Midwinter Reminder: It’s Not Just Ice Fishing Season

As someone who spends countless hours on the water every year, I’ll be the first to admit that I have somewhat of a one-track mind when it comes to fishing. And as a result, I’m completely guilty of forgetting how fortunate we are in the northern part of the state when it comes to outdoor recreational opportunities, especially after the snow flies.

My normal thought process is this: Open-water season ends as the ramps freeze; prepare for ice season while waiting for safe ice; hard-water season arrives; hard-water season ends as the ice deteriorates; and prepare for open-water season while waiting for open water.

I do realize that not everyone in Minnesota fishes, and even less fish the ice season (although after recently finishing up the 23rd Saint Paul Ice Fishing Show, I sometimes wonder). So do the non-fishermen either spend winter indoors and complain about winter, or go someplace warm and giggle at those left here to suffer in their winter dungeons? My ice fishing travels from lake to lake and the tracks in the snow have been telling me otherwise.

It’s no secret that with long winters, ample snowfall, and thousands of miles of groomed trails, that northern Minnesota is a popular snowmobiling destination. Anyone who drives the highway before a snowy winter weekend can’t help but notice the trailers of snow machines heading north. Additionally, the beauty and remoteness of the Superior National Forest—and the hills in and around the Laurentian Divide—provide beautiful and challenging opportunities for cross-country skiers with nearly 300 miles of maintained ski trails, even including some lighted trails for night skiing. I think most people realize that these winter activities are pretty popular up north, but several other lesser-known winter gems exist that you may not be as familiar with.

If you’re like me, when you think of snowshoes, you think of those giant wood and rawhide monstrosities that you would see worn by an Alaskan trapper from years gone by. Well, snowshoes have evolved quite a bit, and are now constructed of lighter, yet durable materials, which allow more compact variations, but excellent flotation. Hunters, backpackers, hikers, runners, and other fitness enthusiasts often turn to snowshoes in the winter months for necessity, convenience or simply variety in enjoying the winter outdoors. There are 5.5 million people in the U.S. alone who participate in snowshoeing. (All Wildlife Management Areas in Minnesota are open for snowshoeing in the winter months.)

No doubt camping is a traditional summer activity in Minnesota, but how about winter camping? Those last two words still make shiver whenever I hear them. I spend plenty of time standing, walking, kneeling, and sitting on the ice and snow all winter long, but sleeping on them? Brrrrrrr. You may be surprised to know that there are many individuals who look forward to this winter endeavor. On a more serious note, spending the night in the elements here in winter is not something to be taken lightly. Temperatures of 30 degrees below zero with wind chills of 50 below or more are dangerous realities, so some caution, preparation and education is required.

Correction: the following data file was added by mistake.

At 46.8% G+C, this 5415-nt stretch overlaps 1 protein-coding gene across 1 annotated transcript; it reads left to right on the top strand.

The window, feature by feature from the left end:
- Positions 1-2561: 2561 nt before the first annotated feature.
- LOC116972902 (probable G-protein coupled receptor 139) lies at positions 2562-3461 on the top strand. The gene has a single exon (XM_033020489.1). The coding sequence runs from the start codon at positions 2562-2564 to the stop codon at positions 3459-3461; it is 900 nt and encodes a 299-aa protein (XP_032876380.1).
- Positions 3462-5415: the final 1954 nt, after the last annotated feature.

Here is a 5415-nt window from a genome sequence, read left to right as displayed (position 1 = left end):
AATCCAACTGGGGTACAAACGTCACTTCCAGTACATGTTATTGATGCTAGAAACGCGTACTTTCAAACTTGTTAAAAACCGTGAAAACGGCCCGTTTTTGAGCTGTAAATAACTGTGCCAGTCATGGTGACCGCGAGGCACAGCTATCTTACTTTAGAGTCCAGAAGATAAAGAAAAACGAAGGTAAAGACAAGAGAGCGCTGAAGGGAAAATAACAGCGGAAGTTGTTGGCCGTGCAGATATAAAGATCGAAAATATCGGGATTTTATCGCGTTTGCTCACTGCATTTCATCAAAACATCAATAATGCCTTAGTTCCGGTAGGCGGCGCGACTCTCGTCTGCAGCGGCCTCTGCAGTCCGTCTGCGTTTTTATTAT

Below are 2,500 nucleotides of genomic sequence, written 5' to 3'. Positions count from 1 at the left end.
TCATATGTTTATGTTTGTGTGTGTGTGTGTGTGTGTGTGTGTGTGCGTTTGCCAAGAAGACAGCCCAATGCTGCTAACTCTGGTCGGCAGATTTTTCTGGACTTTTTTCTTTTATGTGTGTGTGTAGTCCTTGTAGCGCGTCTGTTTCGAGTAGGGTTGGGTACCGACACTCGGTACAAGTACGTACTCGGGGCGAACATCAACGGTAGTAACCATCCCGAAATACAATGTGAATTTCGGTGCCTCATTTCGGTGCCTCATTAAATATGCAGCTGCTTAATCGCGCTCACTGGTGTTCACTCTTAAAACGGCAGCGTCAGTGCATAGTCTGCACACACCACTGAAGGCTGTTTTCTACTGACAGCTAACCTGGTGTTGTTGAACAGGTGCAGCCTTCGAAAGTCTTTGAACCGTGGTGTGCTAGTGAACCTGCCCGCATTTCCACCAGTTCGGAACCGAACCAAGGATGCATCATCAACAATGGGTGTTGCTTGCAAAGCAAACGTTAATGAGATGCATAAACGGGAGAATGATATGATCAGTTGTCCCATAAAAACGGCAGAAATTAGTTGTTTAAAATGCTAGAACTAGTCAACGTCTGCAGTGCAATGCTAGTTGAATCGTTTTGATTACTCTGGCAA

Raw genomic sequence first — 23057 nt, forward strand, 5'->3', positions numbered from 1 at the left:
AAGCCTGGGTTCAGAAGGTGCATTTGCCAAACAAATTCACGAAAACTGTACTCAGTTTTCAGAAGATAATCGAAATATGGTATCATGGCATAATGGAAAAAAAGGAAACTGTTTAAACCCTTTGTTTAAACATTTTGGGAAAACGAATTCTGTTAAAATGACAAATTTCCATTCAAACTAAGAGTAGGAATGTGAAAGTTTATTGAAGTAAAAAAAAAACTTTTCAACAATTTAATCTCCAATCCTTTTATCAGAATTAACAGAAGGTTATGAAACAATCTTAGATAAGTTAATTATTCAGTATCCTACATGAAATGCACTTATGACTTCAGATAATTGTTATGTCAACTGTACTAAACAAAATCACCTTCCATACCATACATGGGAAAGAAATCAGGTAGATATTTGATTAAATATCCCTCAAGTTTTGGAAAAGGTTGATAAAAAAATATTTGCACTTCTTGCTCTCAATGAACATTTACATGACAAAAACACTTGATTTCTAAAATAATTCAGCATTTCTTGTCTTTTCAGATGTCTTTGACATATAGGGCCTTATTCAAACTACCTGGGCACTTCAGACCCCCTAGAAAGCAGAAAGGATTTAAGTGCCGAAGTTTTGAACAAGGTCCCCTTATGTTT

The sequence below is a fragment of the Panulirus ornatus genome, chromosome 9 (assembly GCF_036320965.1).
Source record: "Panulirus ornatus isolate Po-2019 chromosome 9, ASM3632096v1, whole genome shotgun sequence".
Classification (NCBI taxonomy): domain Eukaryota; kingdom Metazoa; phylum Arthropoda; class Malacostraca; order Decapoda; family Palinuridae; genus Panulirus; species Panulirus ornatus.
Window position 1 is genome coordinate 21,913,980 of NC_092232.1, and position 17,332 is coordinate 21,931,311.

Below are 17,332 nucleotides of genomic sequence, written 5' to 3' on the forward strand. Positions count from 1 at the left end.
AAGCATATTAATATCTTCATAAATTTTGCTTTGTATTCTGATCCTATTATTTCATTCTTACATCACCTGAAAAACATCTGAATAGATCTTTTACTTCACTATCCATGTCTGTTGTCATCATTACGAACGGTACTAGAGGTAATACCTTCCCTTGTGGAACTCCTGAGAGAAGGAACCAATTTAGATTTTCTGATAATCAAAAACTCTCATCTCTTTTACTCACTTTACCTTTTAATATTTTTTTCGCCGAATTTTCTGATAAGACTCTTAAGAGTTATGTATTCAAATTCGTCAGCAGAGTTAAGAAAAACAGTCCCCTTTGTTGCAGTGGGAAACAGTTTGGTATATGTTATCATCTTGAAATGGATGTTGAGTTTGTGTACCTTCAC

Sound interesting? Early in February, a one-day, seven-hour workshop will be presented at Tettegouche State Park, which will cover everything you need to know about getting started with winter camping. If you’re not familiar with the Park, it’s located about 60 miles up the North Shore of Lake Superior near Silver Bay. If you choose, you can even spend the night outdoors after the workshop using your newly acquired knowledge. Pre-registration is required; bug dope is not. Kurt Mead is the contact at the park for registration or more information.

I think it’s safe to say that most people, at least in our state, know what dogsledding is. Most probably envision a polar ice cap backdrop, transgressed by arctic explorers sporting huge frost-covered beards that would make any Duck Dynasty star proud. Truth be told, dogsledding in my part of the state is pretty common, with mushers often seen working out their dog teams with sleds as the weather cools, even before the snow flies, shaping them up for the forthcoming season. Dogsled outfitters are numerous, and offering short one-hour trips to multiday excursions, with either traditional lodging or camping.

The bottom line is that there is a lot to do in a winter up north, if you’re willing to get a little ambitious. We didn’t even touch on skijoring, winter birding, fat biking, winter kayaking or other lesser-known activities. My initial thought on these alternatives to ice fishing was: Maybe I should try one of these and take a break from fishing. Then I got to thinking about all those remote, out-of-reach lakes that I’d love to fish that can’t be accessed with a snow machine or a quad, and simply too far to hike to and fish in a day. Now armed with snowshoes, dogsleds, and winter camping, the fish don’t stand a chance.